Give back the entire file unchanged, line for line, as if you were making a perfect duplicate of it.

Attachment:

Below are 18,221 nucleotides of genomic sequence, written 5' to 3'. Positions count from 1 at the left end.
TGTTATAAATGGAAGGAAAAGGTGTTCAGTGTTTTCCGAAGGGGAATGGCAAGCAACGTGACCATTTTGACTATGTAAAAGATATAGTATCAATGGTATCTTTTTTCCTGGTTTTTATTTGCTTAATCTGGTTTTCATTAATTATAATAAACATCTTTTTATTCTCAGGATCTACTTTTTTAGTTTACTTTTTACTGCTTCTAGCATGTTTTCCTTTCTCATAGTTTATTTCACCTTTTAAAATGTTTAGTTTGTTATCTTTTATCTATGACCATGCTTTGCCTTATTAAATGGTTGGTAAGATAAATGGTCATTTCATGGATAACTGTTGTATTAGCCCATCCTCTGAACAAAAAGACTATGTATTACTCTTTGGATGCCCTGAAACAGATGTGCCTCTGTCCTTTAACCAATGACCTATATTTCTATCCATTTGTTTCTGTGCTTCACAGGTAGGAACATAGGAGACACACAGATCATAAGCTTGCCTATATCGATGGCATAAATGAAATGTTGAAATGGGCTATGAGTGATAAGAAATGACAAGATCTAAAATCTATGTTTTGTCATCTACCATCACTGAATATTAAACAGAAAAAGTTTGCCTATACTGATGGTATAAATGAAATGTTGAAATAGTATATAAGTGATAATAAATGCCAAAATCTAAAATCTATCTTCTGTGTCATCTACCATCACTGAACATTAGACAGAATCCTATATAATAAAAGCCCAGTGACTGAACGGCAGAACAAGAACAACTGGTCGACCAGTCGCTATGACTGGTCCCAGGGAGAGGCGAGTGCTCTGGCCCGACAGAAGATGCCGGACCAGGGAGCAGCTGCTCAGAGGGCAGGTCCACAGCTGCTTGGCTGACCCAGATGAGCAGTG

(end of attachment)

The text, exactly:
Below are 18,221 nucleotides of genomic sequence, written 5' to 3'. Positions count from 1 at the left end.
TGTTATAAATGGAAGGAAAAGGTGTTCAGTGTTTTCCGAAGGGGAATGGCAAGCAACGTGACCATTTTGACTATGTAAAAGATATAGTATCAATGGTATCTTTTTTCCTGGTTTTTATTTGCTTAATCTGGTTTTCATTAATTATAATAAACATCTTTTTATTCTCAGGATCTACTTTTTTAGTTTACTTTTTACTGCTTCTAGCATGTTTTCCTTTCTCATAGTTTATTTCACCTTTTAAAATGTTTAGTTTGTTATCTTTTATCTATGACCATGCTTTGCCTTATTAAATGGTTGGTAAGATAAATGGTCATTTCATGGATAACTGTTGTATTAGCCCATCCTCTGAACAAAAAGACTATGTATTACTCTTTGGATGCCCTGAAACAGATGTGCCTCTGTCCTTTAACCAATGACCTATATTTCTATCCATTTGTTTCTGTGCTTCACAGGTAGGAACATAGGAGACACACAGATCATAAGCTTGCCTATATCGATGGCATAAATGAAATGTTGAAATGGGCTATGAGTGATAAGAAATGACAAGATCTAAAATCTATGTTTTGTCATCTACCATCACTGAATATTAAACAGAAAAAGTTTGCCTATACTGATGGTATAAATGAAATGTTGAAATAGTATATAAGTGATAATAAATGCCAAAATCTAAAATCTATCTTCTGTGTCATCTACCATCACTGAACATTAGACAGAATCCTATATAATAAAAGCCCAGTGACTGAACGGCAGAACAAGAACAACTGGTCGACCAGTCGCTATGACTGGTCCCAGGGAGAGGCGAGTGCTCTGGCCCGACAGAAGATGCCGGACCAGGGAGCAGCTGCTCAGAGGGCAGGTCCACAGCTGCTTGGCTGACCCAGATGAGCAGTG